S'side store owners unhappy with beer sign ban


Wall posters advertising beer, like these, can no longer be posted within sight of a Sunnyside school or park.

To Mike Nassar, owner of the 16th Street Market, it's all about fairness.

"If one store in Sunnyside has to take down their beer signs, then all stores should have to," he said outside the store at the corner of 16th Street and Lincoln Avenue he opened in December 2004.

The signs have to be removed due to a new Sunnyside sign ordinance the city council approved last month.

The ordinance contains a law banning all outside beer and alcohol advertisements within sight of a school or park. The same goes for alcohol ads within sight of a church, but only if a complaint is filed.

Council's philosophy behind the move was based on figures provided by City Manager Bob Stockwell showing that exposure to alcohol advertisements can make young people more prone to try alcohol.

The problem, as Nassar and other store owners see it, is that stores away from schools and parks can retain their signs.

"They're taking business from one store and giving it to another," said Nassar, whose store is across the street from Chief Kamiakin Elementary School.

"It's a bad idea," agreed Hyong Chong of the Lincoln Market, just across Lincoln Avenue from Nassar's store.

"It will hurt our business," noted Perla Morales, one of the owners of the East Edison Food and Deli, across from Sunnyside High School.

"They should give us some options," Morales added.

She said the store will comply with the law.

"It is the law, we have to obey," she said with a shrug of her shoulders.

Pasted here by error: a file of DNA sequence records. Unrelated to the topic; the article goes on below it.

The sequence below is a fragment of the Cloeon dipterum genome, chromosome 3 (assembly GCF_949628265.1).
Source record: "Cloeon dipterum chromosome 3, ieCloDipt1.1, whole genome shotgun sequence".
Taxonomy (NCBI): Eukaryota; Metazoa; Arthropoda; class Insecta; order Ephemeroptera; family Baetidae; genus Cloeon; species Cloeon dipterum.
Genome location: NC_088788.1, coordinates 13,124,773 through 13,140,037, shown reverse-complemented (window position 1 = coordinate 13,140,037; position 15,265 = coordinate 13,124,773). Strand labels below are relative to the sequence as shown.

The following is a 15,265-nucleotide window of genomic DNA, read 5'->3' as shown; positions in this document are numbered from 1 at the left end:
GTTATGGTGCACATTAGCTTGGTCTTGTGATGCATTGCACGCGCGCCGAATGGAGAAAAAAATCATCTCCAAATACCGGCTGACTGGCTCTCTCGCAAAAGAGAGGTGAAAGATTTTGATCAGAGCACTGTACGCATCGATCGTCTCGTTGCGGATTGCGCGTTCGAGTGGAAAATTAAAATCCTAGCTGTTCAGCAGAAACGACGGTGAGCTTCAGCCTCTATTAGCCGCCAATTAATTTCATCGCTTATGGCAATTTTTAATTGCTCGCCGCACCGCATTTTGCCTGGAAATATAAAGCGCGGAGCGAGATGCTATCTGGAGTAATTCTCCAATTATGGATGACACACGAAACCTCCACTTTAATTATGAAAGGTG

Nassar, in particular, feels the law is just the latest in many city moves that unfairly target his store.

"When I first opened the store I had some signs on the corner," he recalled. "They asked me to take them down and I did."

In his store's first year, Nassar said he has been visited four times by officers working undercover.

"My store passed every time," he noted of the operations, which he said tested whether his store would sell alcohol or cigarettes to minors.

Nassar said he has already taken down some beer signs, but added that he would talk to the Liquor Control Board before considering any action or discussion with the city.

Nassar also pointed a finger at other businesses with outside beer ads. "Children have to ride school buses right by those signs. Shouldn't those have to come down, too?"

He also said it was unfair that stores like his were targeted, while children can see alcohol commercials on television or in local newspapers.

In all his frustrations, Nassar has another thing in common with those store owners impacted by the law.

None of them showed up at the city council meeting to express their displeasure when the sign ordinance was discussed, then later adopted.

"It's hard to make it to the meetings," Nassar admitted. "But, we should've been there."



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